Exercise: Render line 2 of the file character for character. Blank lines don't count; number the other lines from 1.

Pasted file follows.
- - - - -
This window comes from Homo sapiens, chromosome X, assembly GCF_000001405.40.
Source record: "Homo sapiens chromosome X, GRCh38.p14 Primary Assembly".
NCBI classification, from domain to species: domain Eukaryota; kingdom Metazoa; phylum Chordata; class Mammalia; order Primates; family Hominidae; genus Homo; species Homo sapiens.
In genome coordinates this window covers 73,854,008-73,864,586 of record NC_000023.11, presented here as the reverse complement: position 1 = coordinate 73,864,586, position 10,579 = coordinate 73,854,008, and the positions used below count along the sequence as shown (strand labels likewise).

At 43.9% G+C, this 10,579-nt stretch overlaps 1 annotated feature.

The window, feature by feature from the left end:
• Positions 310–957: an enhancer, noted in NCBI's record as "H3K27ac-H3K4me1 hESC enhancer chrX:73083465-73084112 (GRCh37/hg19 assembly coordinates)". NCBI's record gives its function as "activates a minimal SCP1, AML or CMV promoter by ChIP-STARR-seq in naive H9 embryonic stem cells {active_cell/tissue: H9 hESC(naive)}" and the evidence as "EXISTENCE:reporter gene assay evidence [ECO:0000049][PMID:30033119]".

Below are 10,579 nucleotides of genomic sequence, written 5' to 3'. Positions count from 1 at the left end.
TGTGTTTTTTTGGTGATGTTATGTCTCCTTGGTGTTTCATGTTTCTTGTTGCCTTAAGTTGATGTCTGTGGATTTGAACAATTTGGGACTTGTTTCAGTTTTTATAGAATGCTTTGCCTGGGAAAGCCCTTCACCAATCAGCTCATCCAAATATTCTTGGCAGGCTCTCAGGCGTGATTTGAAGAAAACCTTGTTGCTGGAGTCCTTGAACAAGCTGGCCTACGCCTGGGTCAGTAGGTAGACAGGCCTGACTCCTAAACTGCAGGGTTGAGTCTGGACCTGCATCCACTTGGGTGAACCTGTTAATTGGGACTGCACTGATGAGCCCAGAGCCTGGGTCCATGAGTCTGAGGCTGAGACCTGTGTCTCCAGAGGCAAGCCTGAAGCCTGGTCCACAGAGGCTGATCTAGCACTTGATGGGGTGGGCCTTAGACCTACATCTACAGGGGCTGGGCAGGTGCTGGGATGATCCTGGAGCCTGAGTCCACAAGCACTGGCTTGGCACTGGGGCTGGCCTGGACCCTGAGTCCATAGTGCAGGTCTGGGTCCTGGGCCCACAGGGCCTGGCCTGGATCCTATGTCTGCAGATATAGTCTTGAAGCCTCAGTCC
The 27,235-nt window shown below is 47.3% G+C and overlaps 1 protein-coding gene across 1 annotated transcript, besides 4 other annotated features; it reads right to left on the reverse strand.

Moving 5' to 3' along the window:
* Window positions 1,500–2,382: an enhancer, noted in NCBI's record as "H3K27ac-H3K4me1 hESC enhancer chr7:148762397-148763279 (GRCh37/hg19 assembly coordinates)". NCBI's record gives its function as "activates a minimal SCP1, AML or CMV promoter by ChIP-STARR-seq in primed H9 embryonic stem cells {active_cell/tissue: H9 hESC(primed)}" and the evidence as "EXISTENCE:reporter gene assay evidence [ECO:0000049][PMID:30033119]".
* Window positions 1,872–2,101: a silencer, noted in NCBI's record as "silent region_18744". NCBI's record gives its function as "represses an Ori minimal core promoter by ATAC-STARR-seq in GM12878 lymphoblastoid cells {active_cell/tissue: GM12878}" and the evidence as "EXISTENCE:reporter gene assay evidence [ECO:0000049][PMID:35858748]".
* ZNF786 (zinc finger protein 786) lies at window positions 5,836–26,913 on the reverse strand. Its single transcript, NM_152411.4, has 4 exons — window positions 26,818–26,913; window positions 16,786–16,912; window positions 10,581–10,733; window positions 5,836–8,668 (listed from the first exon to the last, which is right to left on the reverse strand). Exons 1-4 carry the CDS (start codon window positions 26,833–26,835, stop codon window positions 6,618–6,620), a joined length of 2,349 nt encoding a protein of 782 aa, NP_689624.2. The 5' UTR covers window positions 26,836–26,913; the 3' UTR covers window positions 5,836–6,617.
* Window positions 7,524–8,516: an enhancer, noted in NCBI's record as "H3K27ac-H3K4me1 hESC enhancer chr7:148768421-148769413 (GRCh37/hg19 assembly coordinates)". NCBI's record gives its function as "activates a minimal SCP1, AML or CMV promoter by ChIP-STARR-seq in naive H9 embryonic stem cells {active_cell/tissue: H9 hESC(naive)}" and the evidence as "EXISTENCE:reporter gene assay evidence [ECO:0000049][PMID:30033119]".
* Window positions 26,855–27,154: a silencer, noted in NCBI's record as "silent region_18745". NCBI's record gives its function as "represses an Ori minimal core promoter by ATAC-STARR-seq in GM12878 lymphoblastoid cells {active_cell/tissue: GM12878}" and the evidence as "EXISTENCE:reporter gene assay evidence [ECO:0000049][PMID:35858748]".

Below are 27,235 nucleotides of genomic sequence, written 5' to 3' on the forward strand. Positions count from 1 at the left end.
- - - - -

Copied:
Source record: "Homo sapiens chromosome X, GRCh38.p14 Primary Assembly".